An American Airlines Boeing 737 Max 8 aircraft.
Scott McIntyre | Bloomberg | Getty Images
Shares of industries with high fuel costs like airlines and cruise-lines dropped on Monday as crude oil and gasoline futures spiked. Shares of retailers fell on fears higher gasoline costs would hurt future sales and hurt profit margins.
Oil prices are soaring after an attack on Saudi Arabia’s oil industry over the weekend forced the kingdom to cut its oil output in half. Brent crude futures, the international benchmark, rose as much as 19.5% to $71.95 per barrel and U.S. West Texas Intermediate (WTI) futures climbed as much as 15.5% to $63.34. U.S. gasoline futures surged more than 9%.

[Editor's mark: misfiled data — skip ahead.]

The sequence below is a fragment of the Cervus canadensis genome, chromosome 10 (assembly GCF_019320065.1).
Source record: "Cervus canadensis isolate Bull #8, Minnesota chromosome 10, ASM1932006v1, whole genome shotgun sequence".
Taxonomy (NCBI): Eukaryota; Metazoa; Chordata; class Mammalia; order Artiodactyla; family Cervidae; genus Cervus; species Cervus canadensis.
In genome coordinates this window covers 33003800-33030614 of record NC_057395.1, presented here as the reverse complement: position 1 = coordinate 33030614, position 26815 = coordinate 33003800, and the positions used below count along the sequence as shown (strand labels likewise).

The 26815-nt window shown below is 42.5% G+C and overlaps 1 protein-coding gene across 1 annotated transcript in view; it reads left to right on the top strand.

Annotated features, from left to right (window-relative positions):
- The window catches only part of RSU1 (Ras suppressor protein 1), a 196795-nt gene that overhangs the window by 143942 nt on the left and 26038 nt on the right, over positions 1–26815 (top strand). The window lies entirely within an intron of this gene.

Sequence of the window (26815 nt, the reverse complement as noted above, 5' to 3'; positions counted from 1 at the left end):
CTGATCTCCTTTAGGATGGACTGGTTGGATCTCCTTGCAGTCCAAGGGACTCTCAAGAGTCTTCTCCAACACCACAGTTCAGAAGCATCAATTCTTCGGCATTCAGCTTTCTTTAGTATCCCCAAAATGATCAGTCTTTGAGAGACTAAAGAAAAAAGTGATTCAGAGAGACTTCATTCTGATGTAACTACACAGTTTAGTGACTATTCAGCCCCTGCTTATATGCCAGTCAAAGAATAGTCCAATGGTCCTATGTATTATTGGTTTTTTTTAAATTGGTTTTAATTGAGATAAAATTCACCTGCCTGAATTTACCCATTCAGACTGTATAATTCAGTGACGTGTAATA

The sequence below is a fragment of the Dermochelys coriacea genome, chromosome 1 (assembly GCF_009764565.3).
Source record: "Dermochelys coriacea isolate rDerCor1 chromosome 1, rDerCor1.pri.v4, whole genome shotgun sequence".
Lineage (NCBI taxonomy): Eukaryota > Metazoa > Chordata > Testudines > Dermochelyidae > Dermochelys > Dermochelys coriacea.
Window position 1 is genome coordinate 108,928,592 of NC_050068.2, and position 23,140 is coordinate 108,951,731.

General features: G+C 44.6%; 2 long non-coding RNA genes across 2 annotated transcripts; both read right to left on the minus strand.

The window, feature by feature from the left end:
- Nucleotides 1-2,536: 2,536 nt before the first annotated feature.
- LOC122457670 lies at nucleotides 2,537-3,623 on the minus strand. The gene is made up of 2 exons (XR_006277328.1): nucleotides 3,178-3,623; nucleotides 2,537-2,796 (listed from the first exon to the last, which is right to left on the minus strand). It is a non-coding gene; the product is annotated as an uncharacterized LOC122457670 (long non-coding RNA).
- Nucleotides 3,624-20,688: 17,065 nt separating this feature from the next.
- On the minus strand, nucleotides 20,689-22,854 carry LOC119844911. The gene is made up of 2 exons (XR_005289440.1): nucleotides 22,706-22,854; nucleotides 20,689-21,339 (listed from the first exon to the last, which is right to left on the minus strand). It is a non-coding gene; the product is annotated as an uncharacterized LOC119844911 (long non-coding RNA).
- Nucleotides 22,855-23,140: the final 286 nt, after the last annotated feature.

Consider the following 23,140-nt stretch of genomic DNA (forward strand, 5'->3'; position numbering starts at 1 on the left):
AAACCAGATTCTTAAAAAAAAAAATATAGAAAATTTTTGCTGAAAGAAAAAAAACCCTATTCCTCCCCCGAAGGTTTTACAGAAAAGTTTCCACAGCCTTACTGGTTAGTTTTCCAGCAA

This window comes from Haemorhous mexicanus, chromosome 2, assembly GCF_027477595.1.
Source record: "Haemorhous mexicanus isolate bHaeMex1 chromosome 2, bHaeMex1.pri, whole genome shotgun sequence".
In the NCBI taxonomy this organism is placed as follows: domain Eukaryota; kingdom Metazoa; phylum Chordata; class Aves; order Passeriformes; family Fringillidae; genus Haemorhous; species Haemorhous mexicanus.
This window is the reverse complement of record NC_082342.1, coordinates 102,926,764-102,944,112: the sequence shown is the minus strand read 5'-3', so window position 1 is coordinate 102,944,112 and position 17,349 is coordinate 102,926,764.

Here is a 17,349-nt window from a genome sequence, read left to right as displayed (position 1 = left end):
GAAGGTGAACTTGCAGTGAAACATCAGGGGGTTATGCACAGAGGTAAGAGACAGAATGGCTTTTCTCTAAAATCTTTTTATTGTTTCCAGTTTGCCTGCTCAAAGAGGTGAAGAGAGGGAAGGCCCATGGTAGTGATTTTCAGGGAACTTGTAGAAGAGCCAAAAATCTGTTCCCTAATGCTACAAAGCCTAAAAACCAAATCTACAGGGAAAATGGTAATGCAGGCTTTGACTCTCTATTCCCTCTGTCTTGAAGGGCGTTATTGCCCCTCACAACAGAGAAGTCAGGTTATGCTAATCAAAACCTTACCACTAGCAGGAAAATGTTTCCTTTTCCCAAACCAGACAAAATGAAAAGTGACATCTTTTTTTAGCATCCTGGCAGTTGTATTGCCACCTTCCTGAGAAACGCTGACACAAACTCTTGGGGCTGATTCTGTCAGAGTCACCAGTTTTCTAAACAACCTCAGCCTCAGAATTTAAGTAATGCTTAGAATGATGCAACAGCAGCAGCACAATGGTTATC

The event marks the largest disruption to the world oil supply in history, knocking out about 5.7 million barrels per day.
Evercore ISI said a spike in oil prices could “require a resent of revenue expectations” for airlines.
“Higher fuel serves as a healthy reminder of the volatility of the inputs and may prove timely as carriers contemplate ’20 growth plans and cadence of Max returns,” said Evercore’s Duane Pfennigwerth in a note to clients Monday.
Morgan Stanley said exploration and production companies are the best positioned within the Energy Sector to capture the benefit of the short-term rally in oil prices.
“While higher leverage and cost structure mid-cap stocks might rally most in response to the price spike, we continue to prefer low cost structure companies that are positioned to outperform in any oil price environment,” said Morgan Stanley equity analyst and commodities strategist Devin McDermott in a note to clients on Monday.
—with reporting from CNBC’s Michael Bloom.